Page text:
For more than 25 years now, colleagues & clients from all sides of the industry have been asking my opinion and advice about everything to do with recording, producing and mastering. Whether they want to know about producing an entire project, improving on one aspect of the production, or simply want me to be a second set of ears, I’m always happy to give my thoughts and can talk about gear ’till the cows come home.
FWIW I thought it might be worth sharing a recent chat in the form of a Q and A session with a colleague:
Q Could you give me your opinion about RME or Apogee converters if you have had any experience with them and also your opinion about recording at higher sample rates?
GH I’ve heard them both in other studios, but there are so many variables as you know, that it’s hard to tell exactly how many individual elements combine to make the sound good. My own converter is a Lynx Aurora 16, which I love to bits. It’s just so full sounding and everything sounds really clear and defined through it.
In terms of sample rates, if you’re recording something really nuanced like solo sax, nylon string guitar or something, it might be worth taking the trouble to capture at 96 kHz upwards, but for every day general stuff I find that 44.1/24 bit is sufficient. If you’re doing very simple electronic production like dance music or pop and use ‘bit crusher‘ a lot, then anything more than 44100/16 bit is almost a complete wasted exercise – except for the bass and high ends, which really benefit from higher rates.
A really important consideration in sound quality with digital recording is also clocking. Clocking has been something I’ve been very careful to do since going digital in 1999 and it’s a massive part of getting digital recording right. Not everyone knows about it, which is probably why so many digital recordings from the 80s sound so terrible LOL! I clock the whole studio from the Lynx, as it’s the best clock in there.
Q I wanted to record sax at 192 and also piano to get the real fat. If it all gets mixed down to 44.1 is there any point of recording at these higher sample rates anyway though ?
GH Yes I think so. If I care more than usual about the quality of a recording, I usually record at higher rates. Even if you’re going to end up at 44.1, I believe you can still improve the overall quality of the production by working at higher rates and then only dither down after mastering.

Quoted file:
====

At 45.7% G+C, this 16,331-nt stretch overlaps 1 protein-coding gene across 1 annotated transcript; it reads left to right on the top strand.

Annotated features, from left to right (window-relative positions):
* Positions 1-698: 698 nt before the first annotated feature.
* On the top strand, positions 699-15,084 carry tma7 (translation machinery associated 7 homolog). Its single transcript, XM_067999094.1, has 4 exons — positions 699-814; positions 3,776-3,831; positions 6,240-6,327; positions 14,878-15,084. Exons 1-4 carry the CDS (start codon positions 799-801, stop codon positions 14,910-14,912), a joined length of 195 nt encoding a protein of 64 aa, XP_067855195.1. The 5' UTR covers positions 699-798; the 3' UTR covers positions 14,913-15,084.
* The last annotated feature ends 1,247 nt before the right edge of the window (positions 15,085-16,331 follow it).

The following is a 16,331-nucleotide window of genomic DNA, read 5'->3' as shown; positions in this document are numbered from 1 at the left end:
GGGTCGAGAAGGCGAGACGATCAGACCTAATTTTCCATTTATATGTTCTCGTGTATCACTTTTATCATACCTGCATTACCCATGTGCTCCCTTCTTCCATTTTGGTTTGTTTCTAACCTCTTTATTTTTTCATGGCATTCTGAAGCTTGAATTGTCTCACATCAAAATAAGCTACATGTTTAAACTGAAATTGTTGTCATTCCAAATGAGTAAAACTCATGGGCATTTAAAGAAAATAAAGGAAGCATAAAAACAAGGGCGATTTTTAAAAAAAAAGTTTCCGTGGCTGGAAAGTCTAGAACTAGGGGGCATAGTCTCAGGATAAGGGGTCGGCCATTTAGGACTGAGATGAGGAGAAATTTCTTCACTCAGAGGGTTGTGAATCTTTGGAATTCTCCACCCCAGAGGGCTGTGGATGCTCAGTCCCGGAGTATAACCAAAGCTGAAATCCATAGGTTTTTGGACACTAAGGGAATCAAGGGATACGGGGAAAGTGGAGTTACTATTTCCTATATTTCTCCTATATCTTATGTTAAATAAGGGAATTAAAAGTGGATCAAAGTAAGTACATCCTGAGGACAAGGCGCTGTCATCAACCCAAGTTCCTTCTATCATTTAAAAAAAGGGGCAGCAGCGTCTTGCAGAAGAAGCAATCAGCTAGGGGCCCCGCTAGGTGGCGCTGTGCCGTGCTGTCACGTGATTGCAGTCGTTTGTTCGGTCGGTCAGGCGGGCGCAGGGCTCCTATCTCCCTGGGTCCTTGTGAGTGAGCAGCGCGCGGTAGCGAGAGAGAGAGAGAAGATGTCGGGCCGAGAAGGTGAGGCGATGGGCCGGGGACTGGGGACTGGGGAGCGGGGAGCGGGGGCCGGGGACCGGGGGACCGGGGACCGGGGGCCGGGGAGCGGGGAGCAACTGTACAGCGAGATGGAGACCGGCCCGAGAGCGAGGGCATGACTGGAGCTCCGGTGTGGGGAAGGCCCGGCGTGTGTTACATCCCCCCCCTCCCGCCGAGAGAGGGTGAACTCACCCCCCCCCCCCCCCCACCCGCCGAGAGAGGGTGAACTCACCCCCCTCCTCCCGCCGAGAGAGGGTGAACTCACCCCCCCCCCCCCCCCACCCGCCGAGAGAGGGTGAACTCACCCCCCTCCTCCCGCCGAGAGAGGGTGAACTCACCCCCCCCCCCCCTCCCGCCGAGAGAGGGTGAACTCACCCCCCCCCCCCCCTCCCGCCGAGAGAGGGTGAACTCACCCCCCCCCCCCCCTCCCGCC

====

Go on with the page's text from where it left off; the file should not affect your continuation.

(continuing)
Q Do you use in-the-box plugins such as Waves or do you prefer outboard gear? Is the plugins thing like emulating an SSL 4000 desks analogue character just commercial hype, or are they getting closer to narrowing the disparity between ITB and outboard in your opinion?
GH I think it’s VERY close now. Yes I do use Waves, UAD and many more. I don’t necessarily expect to get the same thing as from the original hardware, but it’s really more like using a paint palette, isn’t it? Personally I use a hybrid system, because I want to get the best of both worlds. Recording through good hardware, mixing mostly using plugins all the way until the output busses hit the Neve 8816, then feed the Neve stereo master out into a small mastering chain – the SSL G384 mix compressor and usually a GML eq. Then back into DP through the Lynx, where I might put the UAD Ampex plugin and the Slate FG-X. I can hear way more clarity, depth, definition, punch, stereo width and tonal improvements from this method over being totally ITB.
For ‘analogue character’ there are definitely some very good ITB plugins on the market. Personal favourites include the UAD Studer & Ampex plugins, the Waves NLS channel/bus and also the REDD emulations and the Soundtoys Decapitator. You’ll also see loads of UAD Studers, 1176s, Pultecs and Neve (either 1081 or 88B) plugs on my mixes.
Q Tony Maserati was on Dave Pensado‘s channel and said someone made him up a gold wired mike cable ..said the difference especially on the top end was like night and day. Says it radically transforms the sound. One of my colleagues is also obsessed with the power supply aspects.
GH Yeah I love those guys. My go to mastering guy is Andy Jackson www.tubemastering.com – he’s into expensive cabling and also swears by it. He uses quite a bit of Tim de Paravacini’s EAR gear too. I’d lay odds that he uses mains conditioners in his mastering suite, but if not, he DEFINITELY uses them at Dave Gilmour’s studio, which is where he works. I agree with a lot of these guys when they say, it’s not any ONE step that we take that greatly improves our sound, it’s a series of very small incremental steps culminating in a vastly improved end point. The same as mixing or mastering I guess! 😉